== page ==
As part of Safe Working at Height Week 2023, we look at IPAF’s campaign to raise awareness of the dangers of working near power lines.
Electrocutions are the second biggest cause of fatal accidents involving mobile elevating work platforms.
When the International Powered Access Federation’s safety committee conducts its regular analysis of incident data, trawling through the nature and causes of fatal or injurious accidents involving powered access, the same three categories continually reoccur: falls from the platform; stability/overturn of the machine; and electrocutions.
As the annual IPAF Global Safety Report describes in detail, electrocution is the second biggest killer in the powered access sector. Falls from the platform lead to most deaths, but there is not much between them. And whereas falls are not necessarily fatal, incidents involving a person or machine coming into contact or near-proximity with power lines nearly always are.
Electrocutions are much more prevalent for users of powered access in North America than they are in the UK. Over the past 10 years more than 80% of electrocution incidents reported to IPAF have been in the US. It is for this reason that North America’s biggest trade show for construction machinery, ConExpo, provided an appropriate venue for the launch of IPAF’s latest safety campaign, called High Voltage!
Brian Parker, IPAF head of safety and technical, says: “Similar to IPAF’s Don’t Fall For It! targeted safety campaign, which is aimed at reducing falls from the platform, the High Voltage! campaign aims to raise awareness of risks involved when using MEWPs around power lines, and how to plan for safe working.”
It would be wrong, however, to think that this type of incident does not also happen in the UK.
In January this year, Kier was fined more than £4m following two separate incidents, in 2018 and 2019, on the same motorway improvement project on the M6 near Sandbach in Cheshire. Neither incident involved powered access – in both, raised lorry loader cranes brought down low-hanging 11kV cables. Fortunately, no one was killed in the incidents, despite a cable landing on the live motorway on the second occasion.
And in October 2021, a Bridgend scaffolding company was fined £200,000 for a 2016 incident that did prove fatal. An employee died when a lorry loader crane (again) he was operating struck an overhead power line.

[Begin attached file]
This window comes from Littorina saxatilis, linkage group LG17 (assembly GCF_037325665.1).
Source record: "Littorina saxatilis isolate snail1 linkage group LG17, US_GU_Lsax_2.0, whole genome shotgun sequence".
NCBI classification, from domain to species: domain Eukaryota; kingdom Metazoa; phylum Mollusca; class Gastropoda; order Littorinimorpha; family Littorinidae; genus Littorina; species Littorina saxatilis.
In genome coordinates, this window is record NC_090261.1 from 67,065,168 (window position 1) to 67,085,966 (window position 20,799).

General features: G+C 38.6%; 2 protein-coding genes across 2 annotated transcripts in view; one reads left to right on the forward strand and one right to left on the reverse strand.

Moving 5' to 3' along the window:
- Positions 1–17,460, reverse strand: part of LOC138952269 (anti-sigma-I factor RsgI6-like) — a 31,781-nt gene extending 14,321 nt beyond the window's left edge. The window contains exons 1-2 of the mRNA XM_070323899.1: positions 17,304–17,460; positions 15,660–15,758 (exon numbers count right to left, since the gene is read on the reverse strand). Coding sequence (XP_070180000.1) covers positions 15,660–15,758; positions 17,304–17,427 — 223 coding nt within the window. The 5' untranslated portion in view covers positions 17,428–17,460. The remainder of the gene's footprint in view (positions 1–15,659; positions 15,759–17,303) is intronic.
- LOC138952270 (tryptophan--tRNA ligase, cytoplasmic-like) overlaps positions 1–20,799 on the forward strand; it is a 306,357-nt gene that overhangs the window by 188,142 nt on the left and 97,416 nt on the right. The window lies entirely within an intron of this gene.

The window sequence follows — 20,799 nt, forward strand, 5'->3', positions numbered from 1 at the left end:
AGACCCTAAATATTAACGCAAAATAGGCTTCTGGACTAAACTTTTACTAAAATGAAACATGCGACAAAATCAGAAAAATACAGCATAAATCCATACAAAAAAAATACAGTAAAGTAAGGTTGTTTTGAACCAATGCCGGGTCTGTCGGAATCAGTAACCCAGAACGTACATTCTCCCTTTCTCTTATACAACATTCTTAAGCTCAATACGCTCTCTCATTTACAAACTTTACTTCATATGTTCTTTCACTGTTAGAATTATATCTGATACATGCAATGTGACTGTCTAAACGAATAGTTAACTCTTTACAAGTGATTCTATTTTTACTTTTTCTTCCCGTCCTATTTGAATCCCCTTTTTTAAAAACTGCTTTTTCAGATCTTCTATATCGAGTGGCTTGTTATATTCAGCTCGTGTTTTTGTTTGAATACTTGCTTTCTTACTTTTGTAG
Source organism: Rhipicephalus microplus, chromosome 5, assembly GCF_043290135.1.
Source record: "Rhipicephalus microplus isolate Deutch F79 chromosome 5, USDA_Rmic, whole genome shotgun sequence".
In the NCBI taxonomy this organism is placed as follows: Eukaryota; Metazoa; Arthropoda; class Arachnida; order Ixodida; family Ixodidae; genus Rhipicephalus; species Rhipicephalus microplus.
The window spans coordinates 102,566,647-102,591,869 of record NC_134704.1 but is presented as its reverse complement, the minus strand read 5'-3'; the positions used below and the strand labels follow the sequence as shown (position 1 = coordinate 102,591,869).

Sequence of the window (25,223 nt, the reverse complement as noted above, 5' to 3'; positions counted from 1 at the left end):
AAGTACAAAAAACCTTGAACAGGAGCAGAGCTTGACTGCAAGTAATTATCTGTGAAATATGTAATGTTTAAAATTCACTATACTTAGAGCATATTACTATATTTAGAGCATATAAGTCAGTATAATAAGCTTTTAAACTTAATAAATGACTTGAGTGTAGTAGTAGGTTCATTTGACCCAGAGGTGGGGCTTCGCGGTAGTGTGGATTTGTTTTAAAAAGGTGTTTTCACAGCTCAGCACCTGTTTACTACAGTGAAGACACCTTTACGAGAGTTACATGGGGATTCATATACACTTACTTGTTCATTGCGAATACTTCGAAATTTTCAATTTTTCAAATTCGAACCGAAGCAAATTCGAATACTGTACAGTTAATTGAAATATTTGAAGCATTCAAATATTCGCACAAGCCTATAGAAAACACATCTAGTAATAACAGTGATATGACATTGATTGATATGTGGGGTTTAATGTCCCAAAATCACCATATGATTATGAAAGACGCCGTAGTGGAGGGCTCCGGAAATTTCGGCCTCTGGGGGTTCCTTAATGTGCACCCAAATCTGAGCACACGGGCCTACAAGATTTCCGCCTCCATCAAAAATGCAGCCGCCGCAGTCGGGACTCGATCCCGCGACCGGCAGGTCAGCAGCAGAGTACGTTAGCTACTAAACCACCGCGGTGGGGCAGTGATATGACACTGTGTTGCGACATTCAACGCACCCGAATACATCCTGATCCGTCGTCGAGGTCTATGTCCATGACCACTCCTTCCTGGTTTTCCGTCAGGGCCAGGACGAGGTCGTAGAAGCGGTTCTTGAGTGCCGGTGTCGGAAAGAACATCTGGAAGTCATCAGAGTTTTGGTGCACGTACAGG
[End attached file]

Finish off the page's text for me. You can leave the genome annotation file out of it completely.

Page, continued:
When it comes to electrocutions involving MEWPs, the most likely locations are in public areas or alongside roads, rather than on controlled construction sites. The arboriculture industry is the primary industry where platform occupants have been electrocuted, mainly using static boom (type 1b) MEWPs. Clear-up work after storm damage is a recurring motif in US electrocution statistics. It is easy to imagine how an ‘all hands on deck’ emergency scenario can sometimes lead to safety compromises.
Though the majority of electrocutions involve contact with an overhead power line, they have also been reported in workshops with overhead cranes and live busbars.
It is not just platform operators and occupants suffering fatalities. Ground personnel have been killed by arcing of electricity and/or while using ground controls in attempting to rescue people at height. It is for this reason that IPAF’s campaign avoids reference to ‘overhead’ power lines. Even when power lines are above most people, they may actually be below operatives in an elevated basket.
The campaign features Andy Access, the IPAF mascot, in lead role, seeking to raise awareness of the issues. Supporting material includes a 15-second video featuring Andy Access elevating into a power line, with inevitably shocking results.
IPAF has also produced a detailed guide, Safe Use of MEWPs in the Vicinity of Power Lines. This sets out all the risks involved when working near power lines and provides some best-practice guidance.
The guidance aims to:
- Provide information to those who plan and manage MEWP operations.
- Provide information on the main causes of electrocutions with power lines.
- Raise awareness of the hazards and risks of working near power lines.
- Provide information on the industry sectors where electrocutions and electric shocks occur.
- Identify risk control measures and a Safe System of Work (SSoW) to implement and reduce the number of incidents occurring.
- Provide general global guidance for those who undertake tasks to prevent incidents from occurring.
Listening to feedback
Parker adds: “We hope all those who read this document will let us know their thoughts. Like all of IPAF’s industry safety and technical guidance, this is a ‘living document’ and we place a huge emphasis on listening and responding to constructive feedback – so I urge people to view and download the document, read and understand it, and share it with colleagues.”
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